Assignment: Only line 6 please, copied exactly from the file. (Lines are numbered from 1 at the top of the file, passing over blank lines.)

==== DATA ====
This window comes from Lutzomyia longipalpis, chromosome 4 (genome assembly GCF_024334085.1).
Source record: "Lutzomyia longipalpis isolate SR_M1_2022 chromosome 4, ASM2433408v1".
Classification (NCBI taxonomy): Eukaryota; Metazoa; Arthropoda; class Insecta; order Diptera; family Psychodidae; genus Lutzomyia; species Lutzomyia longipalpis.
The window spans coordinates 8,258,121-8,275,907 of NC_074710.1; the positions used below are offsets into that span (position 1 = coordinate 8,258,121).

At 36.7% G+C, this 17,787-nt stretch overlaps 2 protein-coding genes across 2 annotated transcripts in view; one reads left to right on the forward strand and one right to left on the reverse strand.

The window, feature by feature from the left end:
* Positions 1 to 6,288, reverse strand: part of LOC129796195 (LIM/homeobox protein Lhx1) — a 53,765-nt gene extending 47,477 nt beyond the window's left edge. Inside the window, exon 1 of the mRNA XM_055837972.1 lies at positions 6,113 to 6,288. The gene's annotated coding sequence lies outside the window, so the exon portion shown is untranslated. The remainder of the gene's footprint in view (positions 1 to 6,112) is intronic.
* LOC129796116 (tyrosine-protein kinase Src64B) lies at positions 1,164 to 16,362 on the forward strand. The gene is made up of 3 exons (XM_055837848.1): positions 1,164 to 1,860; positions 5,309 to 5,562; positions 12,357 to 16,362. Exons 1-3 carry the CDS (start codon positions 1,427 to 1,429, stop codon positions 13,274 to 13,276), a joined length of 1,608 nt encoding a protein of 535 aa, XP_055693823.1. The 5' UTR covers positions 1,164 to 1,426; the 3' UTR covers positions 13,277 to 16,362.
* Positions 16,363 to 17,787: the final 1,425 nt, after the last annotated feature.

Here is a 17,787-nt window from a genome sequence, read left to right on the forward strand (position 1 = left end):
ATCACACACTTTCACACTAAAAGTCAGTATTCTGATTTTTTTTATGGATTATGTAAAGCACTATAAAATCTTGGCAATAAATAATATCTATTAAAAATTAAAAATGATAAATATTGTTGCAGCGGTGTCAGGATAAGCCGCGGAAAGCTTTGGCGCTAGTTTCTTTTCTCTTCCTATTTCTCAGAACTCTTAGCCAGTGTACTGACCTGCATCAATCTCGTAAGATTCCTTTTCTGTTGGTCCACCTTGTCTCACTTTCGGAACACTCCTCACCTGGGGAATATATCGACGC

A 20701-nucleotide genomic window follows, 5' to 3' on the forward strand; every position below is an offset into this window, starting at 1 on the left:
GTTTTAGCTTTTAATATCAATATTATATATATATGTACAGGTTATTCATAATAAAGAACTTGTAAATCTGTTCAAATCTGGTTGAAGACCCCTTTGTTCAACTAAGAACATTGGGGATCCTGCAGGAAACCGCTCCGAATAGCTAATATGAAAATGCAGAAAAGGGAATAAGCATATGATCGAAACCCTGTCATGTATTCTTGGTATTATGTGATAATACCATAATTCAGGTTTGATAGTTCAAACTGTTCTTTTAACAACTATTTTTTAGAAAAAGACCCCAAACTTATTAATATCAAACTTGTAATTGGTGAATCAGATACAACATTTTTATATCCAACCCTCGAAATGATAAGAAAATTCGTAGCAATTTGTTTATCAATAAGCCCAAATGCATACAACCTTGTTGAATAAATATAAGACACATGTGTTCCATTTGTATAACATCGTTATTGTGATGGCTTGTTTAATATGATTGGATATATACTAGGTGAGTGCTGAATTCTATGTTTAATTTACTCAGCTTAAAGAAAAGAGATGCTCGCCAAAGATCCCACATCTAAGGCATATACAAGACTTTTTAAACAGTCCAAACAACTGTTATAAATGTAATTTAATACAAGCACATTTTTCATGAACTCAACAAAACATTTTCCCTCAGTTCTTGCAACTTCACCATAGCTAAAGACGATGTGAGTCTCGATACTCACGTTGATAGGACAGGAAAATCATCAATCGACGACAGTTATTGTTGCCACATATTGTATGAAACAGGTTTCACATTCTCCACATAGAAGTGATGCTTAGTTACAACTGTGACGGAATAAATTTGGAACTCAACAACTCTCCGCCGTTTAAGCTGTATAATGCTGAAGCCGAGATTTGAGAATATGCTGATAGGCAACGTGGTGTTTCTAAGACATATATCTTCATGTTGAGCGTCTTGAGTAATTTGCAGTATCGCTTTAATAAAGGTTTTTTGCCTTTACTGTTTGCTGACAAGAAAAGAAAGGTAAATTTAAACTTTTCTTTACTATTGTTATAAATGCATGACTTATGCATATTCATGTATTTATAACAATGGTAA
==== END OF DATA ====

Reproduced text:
The window, feature by feature from the left end: